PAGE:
The signers of the Declaration of Independence were brave men. They were great men too, great enough to give fame to a great age. It does not often happen to a nation to raise, at one time, such a number of truly great men. The point from which I am compelled to view them is not, certainly, the most favorable; and yet I cannot contemplate their great deeds with less than admiration. They were statesmen, patriots and heroes, and for the good they did, and the principles they contended for, I will unite with you to honor their memory.

And he went on:

The Constitution is a GLORIOUS LIBERTY DOCUMENT. Read its preamble, consider its purposes. Is slavery among them? Is it at the gateway? or is it in the temple? It is neither.

Yet calling on the authority of Douglass is not a valid defence of the Founders, some of whom owned slaves, or the document, which if it didn’t specifically allow for slavery, did not outlaw it either, and did label Blacks 3/5 of a person, a vile idea indefensible to our modern sensibilities, no matter its political intentions. Indeed, the very fact that the Constitution needed amendments, including one to abolish slavery, suggests its imperfection. The only major thing Clay got right was when he said: “the Founders’ compromise with slavery was the Constitution’s original sin.”

Unfortunately, he didn’t stop there. This was especially off-base:

The Founders deserve our praise for setting in motion a natural rights republic that would liberate the slaves, promote economic liberty, and ultimately save the world from the twin tyrannies of Nazism and Communism.

Where to begin?

First, nothing in history is inevitable, unless you’re a Hegelian or a Marxist. And I don’t think Clay is either of those. Second, the Founders didn’t set anything in motion. England and France ended slavery before America did. Abolitionists, who upheld the Declaration of Independence but deplored the Constitution, put forth the anti-slavery cause, often with fiery Christian rhetoric and sometimes with violence. An entire war was fought to free the slaves, in which both sides invoked the Founders. Promoting “economic liberty”: well that’s certainly debatable, and that’s for another time.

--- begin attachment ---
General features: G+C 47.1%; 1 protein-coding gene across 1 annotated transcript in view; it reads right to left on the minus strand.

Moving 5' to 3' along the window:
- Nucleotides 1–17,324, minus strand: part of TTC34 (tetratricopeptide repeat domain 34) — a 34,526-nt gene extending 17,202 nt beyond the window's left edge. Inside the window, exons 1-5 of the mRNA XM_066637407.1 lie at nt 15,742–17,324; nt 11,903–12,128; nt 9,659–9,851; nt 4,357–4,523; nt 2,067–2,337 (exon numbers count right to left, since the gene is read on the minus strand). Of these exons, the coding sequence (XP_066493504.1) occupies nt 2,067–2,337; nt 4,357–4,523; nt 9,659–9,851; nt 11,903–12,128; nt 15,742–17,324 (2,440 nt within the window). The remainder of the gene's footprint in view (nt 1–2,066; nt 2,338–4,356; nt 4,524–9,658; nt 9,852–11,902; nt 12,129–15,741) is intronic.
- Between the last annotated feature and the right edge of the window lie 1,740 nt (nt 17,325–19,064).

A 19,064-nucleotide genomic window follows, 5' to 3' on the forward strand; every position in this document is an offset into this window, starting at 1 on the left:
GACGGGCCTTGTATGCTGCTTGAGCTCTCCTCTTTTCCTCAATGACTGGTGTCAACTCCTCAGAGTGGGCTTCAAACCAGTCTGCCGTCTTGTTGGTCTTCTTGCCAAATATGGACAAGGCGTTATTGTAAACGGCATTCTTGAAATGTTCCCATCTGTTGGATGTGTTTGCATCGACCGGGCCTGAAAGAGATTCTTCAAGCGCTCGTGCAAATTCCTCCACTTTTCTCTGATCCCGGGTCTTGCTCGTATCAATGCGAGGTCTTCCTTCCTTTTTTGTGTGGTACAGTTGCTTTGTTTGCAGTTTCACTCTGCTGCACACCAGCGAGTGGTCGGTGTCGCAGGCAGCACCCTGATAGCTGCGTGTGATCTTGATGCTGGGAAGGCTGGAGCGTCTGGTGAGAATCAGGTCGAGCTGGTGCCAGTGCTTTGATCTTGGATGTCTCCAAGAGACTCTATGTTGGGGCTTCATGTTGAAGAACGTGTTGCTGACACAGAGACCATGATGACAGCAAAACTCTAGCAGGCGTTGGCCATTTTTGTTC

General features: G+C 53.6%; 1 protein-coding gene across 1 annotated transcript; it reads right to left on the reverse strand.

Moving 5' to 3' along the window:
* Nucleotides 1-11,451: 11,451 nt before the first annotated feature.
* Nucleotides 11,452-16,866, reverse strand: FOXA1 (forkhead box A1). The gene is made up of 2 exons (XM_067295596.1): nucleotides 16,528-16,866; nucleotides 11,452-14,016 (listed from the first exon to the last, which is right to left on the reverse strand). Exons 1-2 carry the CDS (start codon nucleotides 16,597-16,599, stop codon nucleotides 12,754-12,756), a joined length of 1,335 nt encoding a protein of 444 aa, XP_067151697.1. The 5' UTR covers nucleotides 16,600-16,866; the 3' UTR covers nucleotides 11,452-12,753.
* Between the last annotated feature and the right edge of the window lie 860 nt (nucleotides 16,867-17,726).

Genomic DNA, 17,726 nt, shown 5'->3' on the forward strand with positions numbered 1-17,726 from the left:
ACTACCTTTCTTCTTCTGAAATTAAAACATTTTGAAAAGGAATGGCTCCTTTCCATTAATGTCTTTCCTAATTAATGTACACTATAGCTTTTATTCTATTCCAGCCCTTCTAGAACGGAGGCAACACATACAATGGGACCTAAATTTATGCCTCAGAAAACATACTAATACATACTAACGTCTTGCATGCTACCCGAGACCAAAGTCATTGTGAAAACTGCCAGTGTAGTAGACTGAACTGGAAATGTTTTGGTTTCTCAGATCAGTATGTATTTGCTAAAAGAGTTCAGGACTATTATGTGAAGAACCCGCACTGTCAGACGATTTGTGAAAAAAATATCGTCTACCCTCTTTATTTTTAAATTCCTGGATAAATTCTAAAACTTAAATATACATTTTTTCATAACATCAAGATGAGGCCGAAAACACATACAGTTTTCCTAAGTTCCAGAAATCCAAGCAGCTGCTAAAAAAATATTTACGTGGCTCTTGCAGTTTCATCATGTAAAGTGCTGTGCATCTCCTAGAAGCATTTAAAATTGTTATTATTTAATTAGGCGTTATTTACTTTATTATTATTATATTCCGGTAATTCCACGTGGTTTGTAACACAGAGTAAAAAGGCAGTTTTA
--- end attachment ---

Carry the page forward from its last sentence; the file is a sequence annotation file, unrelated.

And then there’s the whole “saving the world” from Nazism and Communism. Actually, the Americans only entered the Second World War in December of 1941, while the British and, after Operation Barbarossa, the Soviets fought off Hitler’s troops. Indeed, the Red Army, battered though it was, won WWII at Stalingrad, in the winter of 1942-1943, when it began to push the mighty German war machine back. D-Day sped up the result, but the war had already been decided. So I guess you could say that Communism saved the world from Nazism, though I wouldn’t say that. And I don’t really think America “saved the world from Communism,” despite the evils of the Soviet Union and Communist China, I don’t think they ever really threatened world domination. Also, the Soviet Union fell mostly due to internal difficulties and Mikhail Gorbachev’s brave leadership, not Ronald Reagan’s patriotic fervor.

Too many Americans foolishly worship documents, namely the Constitution, and hold up the Founders as deities. That makes for bad history, and as we hope this blog has been showing, bad history can lead to bad policy.

Written by David Weinfeld

May 11, 2010 at 20:21

Would Frederick Douglass agree with Rush Limbaugh?

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By Wiz

Well, no, probably not about anything. Douglass was not, after all, a fat fucktard. But here is something:

Republicans have decided to attack Elana Kagan because she claimed that the Constitution as originally conceived was “defective” because it permitted slavery. In fact Kagan, who won’t give her opinion about what color the sky is if she thought doing so would hurt her career, was only concurring with Thurgood Marshall (what would he know about these things?).

Anyways…all our best friends have jumped on her for this: including the RNC and Rush Limbaugh. As Joseph Ellis pointed out this week, Conservatives have adopted a bizarre and intellectually stunted attitude towards the Constitution, seeing it more as a font of transcendent truth given by Daddy figures who shall not be questioned, rather than a messy historical compromise by humans. The underlying message, of course, is that liberals (and esspecially Barack Hussein Obama) are unAmerican, a perverse distortion of our traditions.

But, in this particular debate the question is whether the Constitution, as “originally conceived and drafted” was “defective” because it allowed slavery? Frederick Douglass, for one, believed that this was a misinterpretation of the Constitution, which was actually intended as an anti-slavery document. Influenced by the thought of Gerrit Smith, he argued– against William Lloyd Garrison, America’s most prominent white abolitionist who believed the Constitution to be a “pact with the devil”– that the Founders had hated slavery and so never once put the word “slavery” in the Constitution which promised to secure “the blessings of liberty.” Thus, as Douglass wrote, the Constitution should “be wielded in behalf of emancipation.”